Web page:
When thinking over the debate as a whole, I kind of think most of the negativity around the route, Pogacar, this Giro is more about the overall issues with road cycling as a sport and it’s current offering to fans than it is with Pogacar, this Giro or the route… but I would say that being evangelical for a big shake up, that will never happen, as I’ve written here ad nauseam and look forward to boring everyone with more with in future!

        • (Replying to OldDAVE)
          I’m fairly agnostic about who wins a GT, provided the victory hasn’t been the result of a terrible crash or other misfortune (mechanical etc) suffered by a stronger rider and/or team. But I really don’t mind if the strongest individual rider doesn’t win, especially if this is a result of superior team tactics from the victorious rider. In fact, I’d argue that this is an even more interesting (and possibly more satisfying?) outcome as it showcases the wonderful complexities of road cycling (if you speak with non-fans they just assume that the strongest rider always wins. So, to me, it’s particularly interesting in situations when individual strength is overcome by tactics).

          That said, I’m trying to think of GTs in which the GC has gone to not-the-strongest rider purely by virtue of their team’s superior tactics (combined with poor decisions by the strongest rider’s team), rather than as a result of crashing or other technical misfortunes suffered by the “strongest” rider.

          Good examples of this?

          • @oldDAVE, re your fairly constant point on how road cycling could be improved… maybe oil/Saudi money could be spent on appearance money. The big riders used to ride all (or a lot of) the big races back in the day because thats how they got paid. ‘Here you go MvdP/WVA/Remco/Jonas/Pog, heres €5,000,000. But in return you have to ride all 5 monuments, the Giro, the Tour and the Worlds’. Make it happen!

          • SINCE 2000.

            Heras Vuelta 2005, Vinokourov Vuelta 2006, Contador Vuelta 2012, Aru Vuelta 2015 [Kuss Vuelta 2023 (within same team)]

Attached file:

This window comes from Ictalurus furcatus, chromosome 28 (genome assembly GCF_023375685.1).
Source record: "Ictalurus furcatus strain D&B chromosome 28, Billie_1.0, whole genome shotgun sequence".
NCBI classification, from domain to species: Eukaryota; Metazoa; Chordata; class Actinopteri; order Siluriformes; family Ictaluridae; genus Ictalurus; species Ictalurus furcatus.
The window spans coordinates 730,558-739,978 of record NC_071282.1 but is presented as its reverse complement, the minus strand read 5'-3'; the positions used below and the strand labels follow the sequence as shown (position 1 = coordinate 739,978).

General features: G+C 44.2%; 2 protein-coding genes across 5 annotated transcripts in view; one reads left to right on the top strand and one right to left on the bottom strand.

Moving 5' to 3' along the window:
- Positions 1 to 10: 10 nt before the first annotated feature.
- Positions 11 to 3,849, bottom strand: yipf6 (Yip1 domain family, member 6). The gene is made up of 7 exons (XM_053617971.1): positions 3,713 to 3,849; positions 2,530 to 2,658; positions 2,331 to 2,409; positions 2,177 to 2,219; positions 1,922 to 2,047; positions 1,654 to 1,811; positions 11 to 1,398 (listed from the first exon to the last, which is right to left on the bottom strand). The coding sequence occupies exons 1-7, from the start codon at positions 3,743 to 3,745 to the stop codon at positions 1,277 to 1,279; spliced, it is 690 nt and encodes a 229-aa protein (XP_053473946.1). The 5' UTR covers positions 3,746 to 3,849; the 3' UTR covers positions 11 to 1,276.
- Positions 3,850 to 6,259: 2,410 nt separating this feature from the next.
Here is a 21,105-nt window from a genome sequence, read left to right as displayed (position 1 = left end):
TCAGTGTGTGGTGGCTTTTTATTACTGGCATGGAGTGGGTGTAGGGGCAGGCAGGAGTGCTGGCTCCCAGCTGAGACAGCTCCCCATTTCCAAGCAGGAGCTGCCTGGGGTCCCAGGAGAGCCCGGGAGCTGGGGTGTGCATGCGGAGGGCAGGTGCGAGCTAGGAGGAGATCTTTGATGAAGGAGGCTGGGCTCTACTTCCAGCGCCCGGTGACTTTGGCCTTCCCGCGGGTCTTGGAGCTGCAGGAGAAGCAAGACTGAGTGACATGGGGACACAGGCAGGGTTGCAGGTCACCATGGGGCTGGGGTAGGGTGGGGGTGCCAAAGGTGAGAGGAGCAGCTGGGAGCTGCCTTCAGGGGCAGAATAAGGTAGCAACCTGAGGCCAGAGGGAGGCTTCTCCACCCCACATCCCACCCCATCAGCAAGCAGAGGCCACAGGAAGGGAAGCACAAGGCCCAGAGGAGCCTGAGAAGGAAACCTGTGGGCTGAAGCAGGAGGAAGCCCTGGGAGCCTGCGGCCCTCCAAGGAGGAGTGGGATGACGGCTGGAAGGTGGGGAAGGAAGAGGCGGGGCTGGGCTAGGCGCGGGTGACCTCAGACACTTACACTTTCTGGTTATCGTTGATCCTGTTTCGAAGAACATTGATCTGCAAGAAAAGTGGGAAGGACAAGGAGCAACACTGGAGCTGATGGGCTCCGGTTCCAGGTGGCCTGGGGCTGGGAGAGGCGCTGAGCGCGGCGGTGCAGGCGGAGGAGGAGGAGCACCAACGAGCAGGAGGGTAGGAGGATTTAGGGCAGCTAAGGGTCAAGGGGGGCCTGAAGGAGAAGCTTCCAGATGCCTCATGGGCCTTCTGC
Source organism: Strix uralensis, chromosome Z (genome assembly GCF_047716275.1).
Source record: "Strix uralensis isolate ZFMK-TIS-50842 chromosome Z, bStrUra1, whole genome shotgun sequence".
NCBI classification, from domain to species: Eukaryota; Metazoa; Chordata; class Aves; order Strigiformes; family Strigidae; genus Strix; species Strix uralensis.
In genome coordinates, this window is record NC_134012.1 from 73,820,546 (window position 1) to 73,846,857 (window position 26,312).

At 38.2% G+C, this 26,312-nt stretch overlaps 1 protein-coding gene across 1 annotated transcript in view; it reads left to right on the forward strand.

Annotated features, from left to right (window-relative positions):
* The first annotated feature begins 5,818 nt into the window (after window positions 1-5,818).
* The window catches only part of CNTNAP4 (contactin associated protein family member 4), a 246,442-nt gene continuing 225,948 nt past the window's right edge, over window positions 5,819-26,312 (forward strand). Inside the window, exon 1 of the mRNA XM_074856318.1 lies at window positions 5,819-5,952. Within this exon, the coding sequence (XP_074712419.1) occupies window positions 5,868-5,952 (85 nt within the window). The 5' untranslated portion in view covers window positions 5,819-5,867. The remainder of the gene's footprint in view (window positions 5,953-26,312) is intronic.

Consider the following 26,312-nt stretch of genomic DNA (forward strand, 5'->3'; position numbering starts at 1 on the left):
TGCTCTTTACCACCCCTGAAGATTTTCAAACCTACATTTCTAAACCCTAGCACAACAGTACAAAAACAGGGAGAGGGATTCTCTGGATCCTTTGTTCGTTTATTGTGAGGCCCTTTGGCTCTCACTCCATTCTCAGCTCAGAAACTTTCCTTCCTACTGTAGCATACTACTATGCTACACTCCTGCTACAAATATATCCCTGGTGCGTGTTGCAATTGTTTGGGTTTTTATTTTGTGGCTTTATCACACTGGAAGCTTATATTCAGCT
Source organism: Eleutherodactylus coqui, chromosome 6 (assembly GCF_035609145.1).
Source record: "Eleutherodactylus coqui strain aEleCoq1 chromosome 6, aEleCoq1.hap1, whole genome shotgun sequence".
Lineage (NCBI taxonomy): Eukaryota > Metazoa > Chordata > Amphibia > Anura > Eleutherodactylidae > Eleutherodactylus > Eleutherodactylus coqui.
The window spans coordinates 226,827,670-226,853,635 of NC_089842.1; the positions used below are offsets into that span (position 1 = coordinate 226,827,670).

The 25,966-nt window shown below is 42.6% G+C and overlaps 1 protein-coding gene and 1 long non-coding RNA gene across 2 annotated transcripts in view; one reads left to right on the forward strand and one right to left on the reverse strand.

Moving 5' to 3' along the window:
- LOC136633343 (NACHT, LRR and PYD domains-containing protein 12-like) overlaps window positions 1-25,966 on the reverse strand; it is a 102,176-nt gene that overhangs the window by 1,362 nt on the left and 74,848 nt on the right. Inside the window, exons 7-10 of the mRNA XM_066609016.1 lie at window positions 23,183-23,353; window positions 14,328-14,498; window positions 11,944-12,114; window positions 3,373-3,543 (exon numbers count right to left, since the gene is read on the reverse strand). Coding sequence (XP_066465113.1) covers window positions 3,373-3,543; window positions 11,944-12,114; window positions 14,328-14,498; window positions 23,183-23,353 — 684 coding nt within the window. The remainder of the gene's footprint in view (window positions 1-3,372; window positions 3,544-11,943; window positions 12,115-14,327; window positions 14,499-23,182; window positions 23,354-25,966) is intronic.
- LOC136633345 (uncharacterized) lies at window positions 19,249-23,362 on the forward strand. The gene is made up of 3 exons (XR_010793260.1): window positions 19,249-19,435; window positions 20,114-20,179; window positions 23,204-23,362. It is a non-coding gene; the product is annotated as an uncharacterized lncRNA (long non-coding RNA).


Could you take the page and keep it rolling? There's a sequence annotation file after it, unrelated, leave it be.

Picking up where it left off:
Garzelli Giro 2000, [Cunego Giro 2004 (within same team)], Savoldelli Giro 2005 (help from ahem not exactly teammates), Dumoulin Giro 2017 (help from other teams, but it’s also dubious he wasn’t the strongest, very tight competition), Carapaz Giro 2019 (rather rivals’ fault), Tao Giro 2020 (the two main rivals were very close anyway)

            Way harder at the TDF.
            Armstrong TDF 2003 (maybe, help by others), Sastre TDF 2008 (internal issues in his team, not exactly tactics), Froome TDF 2015 (essentially rivals’ fault and some illegal feeding).

          • WillC – Yes, you’re totally right and I 75% agree – it’s why I noted –

            ‘I’d be disappointed to see a change at the top that wasn’t down to a rider out performing or out thinking Pogacar’ (apologies to quote myself, I’m aware how incredibly daft that is…)

            But, and as you point out, I should’ve inserted ‘a rider *or team* out thinking’. You’re completely correct.

            To answer the other question and explain what might be a 25% divergence in opinion I’m going to go round the houses, so totally understand if it’s too boring to read!

            …so the 25% is likely just down to personal taste, as you are completely right in everything you say – but my taste in great races is probs just tiny bit different best illustrated by the eternal stage vs one day races debate, because really I’m more of a stage race fan as I find myself occasionally deflated after one day races where a slightly weaker rider has won (usually) through smart tactics coupled with a brilliant one off ride – but if that comes from either a big favourite being marked out (CancellaraPR’11) or a rider slipping off during a down moment where everyone just looks at each other (StuyvenMSR’21) – I can end feeling a tiny bit deprived of the MVDP2023MSR-esq heroic race winning moment that I live for… but well aware others love this so would **never** look to impose my taste on anyone! I’d also highlight there are many scenario’s where this type of win can be by the rider who is actually the strongest on the day (TerpstraPR’14) or that the tactics and performance are so exceptional that the win transcends most others to mythical status (HaymanPR’16).